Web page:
Foolery abounds in The Changing Scene Theatre Northwest’s ‘Twelfth Night’

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In Christmases past, Changing Scene Theatre Northwest (CSTNW) has put on specifically holiday-themed productions during this most wonderful time of the year. This year, however, the theater company is staging a production of William Shakespeare’s “Twelfth Night (or What You Will),” which has a more oblique connection to the winter holidays. The title refers to the 12th night of Christmas, the eve of the Feast of the Epiphany. In olden times, the 12th night of Christmas was a time of drunken revelry and of the upending of the social order. Servants dressed as masters, men dressed as women and women dressed as men. The revelry might be presided over by a fool in the form of the “Lord of Misrule.”

These are the elements that are embodied in Shakespeare’s comedy “Twelfth Night.” The theme of the servant taking role of master is embedded in the story line of Malvolio, a household steward who has aspirations to become lord of the manor of the Countess Olivia. The cross-dressing element is a main feature of the story, when Viola dresses herself in boy’s clothes and passes herself off as a eunuch in the household of Duke Orsino. Drunken debauchery is to be found in the doings of Sir Toby Belch and Sir Andrew Aguecheek, a pair of drinking buddies that are completely soused throughout the course of the play. The Lord of Misrule can be seen in the character of Feste, the fool, whose antics are central to much of the comedy.

In the story, Duke Orsino, in love with Olivia, sends Viola – in her disguise as a young man called Cesario – to proclaim his love for Olivia. Olivia, however, falls for Viola, not knowing that Viola is actually a woman. Viola, meanwhile, has fallen in love with the Duke. Confused? Throw in a sub plot involving drunken characters trying to pull a prank on hoity-toity Malvolio, the prissy steward of Olivia’s house.

The CSTNW production, directed by Palvina Morris and running at Dukesbay Theater through Dec. 22, is a lively performance, in which a talented cast fills Shakespeare’s 400-year-old poetic lines with joyful vibrancy. The pithy, sometimes bawdy, language leaps off the page and is given life with facial expression, body language and with artful delivery. Every member of the cast seems to have fit themselves comfortably into their characters and are at home with their dialogue.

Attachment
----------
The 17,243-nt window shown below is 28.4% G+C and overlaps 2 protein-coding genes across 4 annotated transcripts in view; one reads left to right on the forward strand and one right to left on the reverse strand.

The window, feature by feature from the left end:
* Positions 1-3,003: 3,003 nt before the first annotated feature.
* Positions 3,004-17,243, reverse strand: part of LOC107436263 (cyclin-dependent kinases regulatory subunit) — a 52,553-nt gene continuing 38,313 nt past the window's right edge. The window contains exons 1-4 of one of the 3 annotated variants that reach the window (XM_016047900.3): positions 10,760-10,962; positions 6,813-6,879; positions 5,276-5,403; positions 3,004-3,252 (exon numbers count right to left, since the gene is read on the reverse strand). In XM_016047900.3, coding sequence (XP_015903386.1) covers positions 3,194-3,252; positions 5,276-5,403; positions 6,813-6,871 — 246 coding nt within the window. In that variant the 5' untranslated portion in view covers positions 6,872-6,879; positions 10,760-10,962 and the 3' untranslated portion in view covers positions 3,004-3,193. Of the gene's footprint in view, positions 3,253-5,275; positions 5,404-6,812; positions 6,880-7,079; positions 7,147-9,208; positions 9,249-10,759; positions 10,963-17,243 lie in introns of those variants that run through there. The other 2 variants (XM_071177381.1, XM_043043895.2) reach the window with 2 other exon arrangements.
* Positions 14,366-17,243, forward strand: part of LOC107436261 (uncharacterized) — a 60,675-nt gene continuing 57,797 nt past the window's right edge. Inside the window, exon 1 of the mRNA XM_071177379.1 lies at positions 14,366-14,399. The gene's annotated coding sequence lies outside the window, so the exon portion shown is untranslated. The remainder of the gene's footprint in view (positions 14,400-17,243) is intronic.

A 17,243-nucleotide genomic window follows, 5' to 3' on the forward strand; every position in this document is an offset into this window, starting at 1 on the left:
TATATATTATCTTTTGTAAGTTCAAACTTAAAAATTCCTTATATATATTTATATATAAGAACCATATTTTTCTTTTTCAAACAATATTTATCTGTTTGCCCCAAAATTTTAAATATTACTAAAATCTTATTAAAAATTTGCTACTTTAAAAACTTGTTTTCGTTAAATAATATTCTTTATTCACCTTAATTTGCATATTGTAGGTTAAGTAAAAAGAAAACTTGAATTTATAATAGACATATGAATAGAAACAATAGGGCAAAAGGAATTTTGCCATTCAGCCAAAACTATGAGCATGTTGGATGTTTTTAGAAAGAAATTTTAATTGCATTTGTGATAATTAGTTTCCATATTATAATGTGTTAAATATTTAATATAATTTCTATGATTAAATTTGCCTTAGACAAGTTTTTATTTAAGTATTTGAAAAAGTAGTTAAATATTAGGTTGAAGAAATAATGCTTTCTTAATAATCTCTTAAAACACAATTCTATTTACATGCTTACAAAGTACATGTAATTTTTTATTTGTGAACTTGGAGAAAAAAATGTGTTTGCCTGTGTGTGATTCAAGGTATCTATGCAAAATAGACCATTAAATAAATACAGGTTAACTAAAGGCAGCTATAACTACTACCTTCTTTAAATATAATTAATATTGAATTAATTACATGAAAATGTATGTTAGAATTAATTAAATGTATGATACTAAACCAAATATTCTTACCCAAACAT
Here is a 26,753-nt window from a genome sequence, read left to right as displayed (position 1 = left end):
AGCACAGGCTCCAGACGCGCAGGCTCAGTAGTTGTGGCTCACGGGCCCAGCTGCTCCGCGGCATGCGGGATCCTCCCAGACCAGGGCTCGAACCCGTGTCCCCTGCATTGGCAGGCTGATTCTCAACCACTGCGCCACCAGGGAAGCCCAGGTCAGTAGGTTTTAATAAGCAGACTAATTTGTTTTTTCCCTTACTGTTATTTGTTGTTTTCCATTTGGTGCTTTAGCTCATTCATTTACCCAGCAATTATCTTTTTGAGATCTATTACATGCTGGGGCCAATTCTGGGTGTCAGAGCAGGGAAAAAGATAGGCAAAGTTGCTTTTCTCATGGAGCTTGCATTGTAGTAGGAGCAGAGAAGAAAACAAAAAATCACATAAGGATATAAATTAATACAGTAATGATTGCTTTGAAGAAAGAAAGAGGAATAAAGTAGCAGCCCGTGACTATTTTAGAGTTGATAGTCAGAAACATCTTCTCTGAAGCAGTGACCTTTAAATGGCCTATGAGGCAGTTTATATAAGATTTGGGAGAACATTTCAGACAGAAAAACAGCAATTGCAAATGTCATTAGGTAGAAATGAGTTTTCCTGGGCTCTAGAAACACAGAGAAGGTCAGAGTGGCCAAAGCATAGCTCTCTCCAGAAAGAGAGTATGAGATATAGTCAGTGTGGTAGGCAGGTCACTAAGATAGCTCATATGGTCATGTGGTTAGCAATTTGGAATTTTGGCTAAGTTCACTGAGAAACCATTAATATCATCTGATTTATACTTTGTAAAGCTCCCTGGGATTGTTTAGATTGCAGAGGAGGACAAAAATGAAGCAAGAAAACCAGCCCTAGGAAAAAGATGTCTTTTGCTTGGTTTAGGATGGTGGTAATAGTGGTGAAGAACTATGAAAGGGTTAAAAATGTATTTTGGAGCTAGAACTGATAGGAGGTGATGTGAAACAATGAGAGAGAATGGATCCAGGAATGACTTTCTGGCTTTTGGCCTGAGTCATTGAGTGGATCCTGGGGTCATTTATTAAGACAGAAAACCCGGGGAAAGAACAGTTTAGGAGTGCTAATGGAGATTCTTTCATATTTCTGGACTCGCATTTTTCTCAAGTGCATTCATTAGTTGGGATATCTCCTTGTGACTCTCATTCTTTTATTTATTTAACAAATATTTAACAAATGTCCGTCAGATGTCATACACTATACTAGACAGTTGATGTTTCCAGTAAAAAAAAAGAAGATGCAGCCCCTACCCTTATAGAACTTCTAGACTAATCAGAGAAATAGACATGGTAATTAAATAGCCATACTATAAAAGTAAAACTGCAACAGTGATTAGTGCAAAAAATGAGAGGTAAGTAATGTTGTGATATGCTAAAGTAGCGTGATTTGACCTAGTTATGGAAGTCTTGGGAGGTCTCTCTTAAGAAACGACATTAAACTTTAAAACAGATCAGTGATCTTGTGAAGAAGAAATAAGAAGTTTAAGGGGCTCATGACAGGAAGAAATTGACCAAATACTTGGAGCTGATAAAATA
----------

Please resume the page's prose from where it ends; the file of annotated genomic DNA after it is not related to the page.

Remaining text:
Sets and costumes can be described as “black on black.” There is a black backdrop and the only prop is a black bench. All of the characters are dressed in black, but with small, colorful accents – a scarf, a bit of ribbon, a flower – added. Feste (Corissa DeVerse) begins with a sparkly, blue jester’s hat but this is eventually transferred to Aguecheek (Zach Forbes) when it becomes apparent that he is the genuine fool in the story. Feste is actually quite feisty and quick.

An interesting device, on the part of CSTNW, is allowing Feste the Fool to take up some of the lesser roles and thus putting that character in place to be an instigator of much of the antics of the comedic subplot, the practical joke played upon Malvolio (Nick Fitzgerald).

There is much to love about the cast. Jill Heinecke, one of the finest and most versatile actors around, is sultry and dazzling as Olivia. The moment when she first falls in love with Viola/Cesario (Kathryn Stahl) is electric. To see her transform, in an instant, from a woman in mourning to a woman smitten with love, is one of the high points of the show.

Kathryn Stahl is delightful as Viola/Cesario. Her telling the duke about the person that she has fallen love with (none other than he, though he knows it not) is rich with ironic humor. Her bouts of wordplay with the fool are also quite fun.

Paul Sobrie makes for a suave version of Duke Orsino. He purrs his lines with languid and aristocratic ease.

In an opening scene, Orsino is accompanied by Curio (Nastassia Reynolds) who is as brilliant as a neon bulb. As Orsino laments his unrequited love for Olivia, Curio rolls her eyes at the audience.

While the above group of characters are involved in the main arch of the love story, another group are involved in a comical sub plot in which Malvolio (Fitzgerald) – in his emblematic yellow, cross-gartered stockings – is the butt of a joke played by Maria (Laurice Roberts), Sir Toby Belch (Ben Stahl), Aguecheek (Forbes) and Feste. They trick him into thinking that Olivia is actually in love with him. When she is put off by this, they accuse him of demonic possession.

Lanky Ben Stahl plays Toby Belch as a rubbery, unsteady drunk while Forbes nails Aguecheek’s good natured stupidity and cowardice. Roberts, meanwhile, is fully at ease in the role of Maria, Olivia’s lady, who is the chief architect in the plot against Malvolio.

DeVerse is quick, expressive and mercurial as Feste the ever-so-clever fool. The sea captain Antonia (Kayla Littleton) and Viola’s near-twin brother Sebastian (Joseph Magin) feature near the end of the story, when the love complex works its way out.

If you take a few minutes to read a synopsis of a Shakespeare piece, his plays are easy to follow, even for those not conversant with the tricky contours of his scripts, especially when the cast are fluid with the Elizabethan speech. CSTNW’s “Twelfth Night” offers a fun romp for your holiday theater-going.

For schedules, tickets and more information, visit www.facebook.com/changingscenenw.

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